This blog gives our Corps members space to write about their experiences in the year-long service program as they question, explore, and grow into lifelong agents for social change whose commitment to social justice is guided by their Jewish values.
Posts on this blog do not necessarily represent the views of AVODAH: The Jewish Service Corps.
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Category Archives: Corps members
By Hannah Rich
“No, I will not be taking a job at your education start-up… Yes, I know that it is an incredible opportunity… Thank you, I appreciate the offer… This feels right.”
After weeks of late night deliberations, I accepted an assistant teacher position in New Orleans as an AVODAH corps member. It did feel right—well, mostly. A little voice still whispered doubts: “You are giving up your Silicon Valley “in”…You won’t get into a good graduate school… Everyone will have more money then you…You won’t have a seat at decision-making tables as a teacher…You will only have a voice with traditional status and power.” In contrast, my intuition begged me to follow my love of teaching and take a break from the consumer-driven tech world.
By Yonah Lieberman
My first few days as a tenant organizer were a blur. Near the end of my first day I followed another organizer into the basement of a building through a door she had (literally) kicked in. She called out into the darkness to see if there were any drug dealers or users in the space — there weren’t — before turning on her phone’s flashlight so we could see the horrendous shape it was in. What should have been a place for tenants to store things was a maze of trash and debris that had been neglected nearly past the point of no return.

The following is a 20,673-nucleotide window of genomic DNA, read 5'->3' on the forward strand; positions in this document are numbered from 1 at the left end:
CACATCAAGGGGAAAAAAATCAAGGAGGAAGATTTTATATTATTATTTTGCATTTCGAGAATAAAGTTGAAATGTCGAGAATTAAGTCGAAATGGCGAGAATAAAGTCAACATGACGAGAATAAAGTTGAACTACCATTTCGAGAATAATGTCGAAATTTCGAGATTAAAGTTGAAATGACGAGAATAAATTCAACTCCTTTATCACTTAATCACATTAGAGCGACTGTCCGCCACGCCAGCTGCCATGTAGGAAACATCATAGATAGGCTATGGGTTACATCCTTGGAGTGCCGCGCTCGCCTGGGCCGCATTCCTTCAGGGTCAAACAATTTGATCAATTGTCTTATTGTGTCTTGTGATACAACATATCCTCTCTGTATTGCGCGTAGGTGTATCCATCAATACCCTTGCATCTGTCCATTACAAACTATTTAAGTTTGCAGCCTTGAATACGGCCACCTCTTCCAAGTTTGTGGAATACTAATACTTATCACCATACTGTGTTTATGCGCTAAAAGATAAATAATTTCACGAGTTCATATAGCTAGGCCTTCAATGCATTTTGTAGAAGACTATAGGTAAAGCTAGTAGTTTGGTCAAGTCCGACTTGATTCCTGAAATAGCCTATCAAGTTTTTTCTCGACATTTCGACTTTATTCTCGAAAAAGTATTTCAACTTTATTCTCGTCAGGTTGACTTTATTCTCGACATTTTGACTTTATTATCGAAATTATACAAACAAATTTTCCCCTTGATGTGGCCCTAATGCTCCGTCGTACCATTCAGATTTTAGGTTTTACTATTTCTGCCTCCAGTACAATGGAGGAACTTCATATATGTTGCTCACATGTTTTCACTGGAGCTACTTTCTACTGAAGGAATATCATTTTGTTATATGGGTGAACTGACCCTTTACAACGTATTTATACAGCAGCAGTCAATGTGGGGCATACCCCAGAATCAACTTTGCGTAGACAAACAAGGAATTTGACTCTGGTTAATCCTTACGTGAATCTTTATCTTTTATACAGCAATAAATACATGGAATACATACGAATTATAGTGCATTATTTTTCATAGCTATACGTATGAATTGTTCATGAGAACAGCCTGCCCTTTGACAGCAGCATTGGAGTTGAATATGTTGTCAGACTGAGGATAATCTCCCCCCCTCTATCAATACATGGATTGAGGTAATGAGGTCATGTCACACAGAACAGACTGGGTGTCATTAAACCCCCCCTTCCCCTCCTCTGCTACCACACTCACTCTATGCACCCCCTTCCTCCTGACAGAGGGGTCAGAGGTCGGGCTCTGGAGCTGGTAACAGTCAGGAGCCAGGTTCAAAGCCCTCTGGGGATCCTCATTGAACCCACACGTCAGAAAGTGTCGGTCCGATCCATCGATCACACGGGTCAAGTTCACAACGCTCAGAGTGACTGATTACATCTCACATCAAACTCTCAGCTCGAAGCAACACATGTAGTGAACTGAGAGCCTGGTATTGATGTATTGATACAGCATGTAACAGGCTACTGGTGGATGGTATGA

By Michal David
Sitting on my client’s couch, I am nearly brought to tears as I listen to him share his experience of visiting the Social Security Office. He tells me about sitting in the office for hours, about watching other more “official” looking people pass him in line, and about being treated “like a criminal” by the staff at the office. As a housing case manager at Heartland Alliance, the leading anti-poverty organization in the Midwest, I am often witness to such instances of institutional discrimination. I am painfully aware of the difference in responses that my clients and I receive rom landlords when calling to inquire about an available apartment and of the stigma that my clients feel when they go to seek care at a clinic that is predominantly for HIV/AIDS positive patients. In the face of such everyday injustices, I often find myself feeling overwhelmed by the idea of seriously affecting change.
By Rayza Goldsmith
“Where are you from?”
This question, simple on its face, is in fact layered with meaning that has perplexed me since I identified the particular nuance associated with my own upbringing in Maryland just over the Washington, D.C. border.
When I moved to college in Ann Arbor, MI, my conception of where I was from was complicated by my strong feelings toward my new home and the way it grew me up.
Now, I’m living in New Orleans, LA: “The Big Easy”; “The City that Care Forgot”; “NOLA.” This city, steeped in history and experience so distinct from the rest of the country that it’s referred to by locals, both from “here” and “there”, as the northernmost Caribbean city. It has a relationship to locality that is characteristically distinct from the rest of the United States.
By Jenn Pollan
This was adapted from a speech that Jenn recently gave at an AVODAH NYC Hanukkah party.
In case you missed the articles on Buzzfeed and the pictures of “Menurkeys” that flooded Instagram and Twitter this year, Thanksgiving and Hanukkah coincided and a new hybrid holiday, “Thanksgivukkah,” was born. This has not happened since 1888 and will not happen again for another 76,000 years. Continue reading